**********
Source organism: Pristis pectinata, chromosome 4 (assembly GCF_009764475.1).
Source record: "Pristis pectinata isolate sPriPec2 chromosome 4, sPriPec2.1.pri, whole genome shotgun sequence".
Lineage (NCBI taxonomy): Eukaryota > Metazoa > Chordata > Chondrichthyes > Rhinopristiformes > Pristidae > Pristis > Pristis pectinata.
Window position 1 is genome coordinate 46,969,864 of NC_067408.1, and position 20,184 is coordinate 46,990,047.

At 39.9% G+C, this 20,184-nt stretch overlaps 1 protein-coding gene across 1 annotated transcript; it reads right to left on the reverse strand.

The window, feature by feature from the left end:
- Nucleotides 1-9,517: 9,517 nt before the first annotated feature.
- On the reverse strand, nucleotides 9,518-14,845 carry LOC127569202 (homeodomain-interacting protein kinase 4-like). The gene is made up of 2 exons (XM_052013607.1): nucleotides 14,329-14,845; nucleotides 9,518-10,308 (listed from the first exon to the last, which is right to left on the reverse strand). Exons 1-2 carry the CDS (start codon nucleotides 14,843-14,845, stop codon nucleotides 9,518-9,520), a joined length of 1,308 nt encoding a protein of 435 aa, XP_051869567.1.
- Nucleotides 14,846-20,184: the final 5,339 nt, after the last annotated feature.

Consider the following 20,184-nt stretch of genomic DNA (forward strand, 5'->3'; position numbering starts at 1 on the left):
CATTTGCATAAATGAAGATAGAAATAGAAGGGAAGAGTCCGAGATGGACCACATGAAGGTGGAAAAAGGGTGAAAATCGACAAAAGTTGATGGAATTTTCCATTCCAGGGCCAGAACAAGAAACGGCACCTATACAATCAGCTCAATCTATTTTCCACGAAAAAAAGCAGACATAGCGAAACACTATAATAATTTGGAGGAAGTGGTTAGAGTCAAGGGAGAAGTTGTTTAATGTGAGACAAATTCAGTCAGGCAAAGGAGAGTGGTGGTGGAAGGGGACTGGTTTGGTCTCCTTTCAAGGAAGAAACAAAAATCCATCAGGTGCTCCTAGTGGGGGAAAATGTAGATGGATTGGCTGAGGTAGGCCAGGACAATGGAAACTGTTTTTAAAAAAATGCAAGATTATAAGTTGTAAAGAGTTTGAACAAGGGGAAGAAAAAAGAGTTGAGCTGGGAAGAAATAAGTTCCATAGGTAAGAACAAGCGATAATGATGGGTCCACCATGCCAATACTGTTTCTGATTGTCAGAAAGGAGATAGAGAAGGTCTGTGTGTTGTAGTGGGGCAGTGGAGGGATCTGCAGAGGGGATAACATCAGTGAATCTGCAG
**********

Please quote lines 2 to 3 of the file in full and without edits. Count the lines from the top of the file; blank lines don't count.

Source record: "Pristis pectinata isolate sPriPec2 chromosome 4, sPriPec2.1.pri, whole genome shotgun sequence".
Lineage (NCBI taxonomy): Eukaryota > Metazoa > Chordata > Chondrichthyes > Rhinopristiformes > Pristidae > Pristis > Pristis pectinata.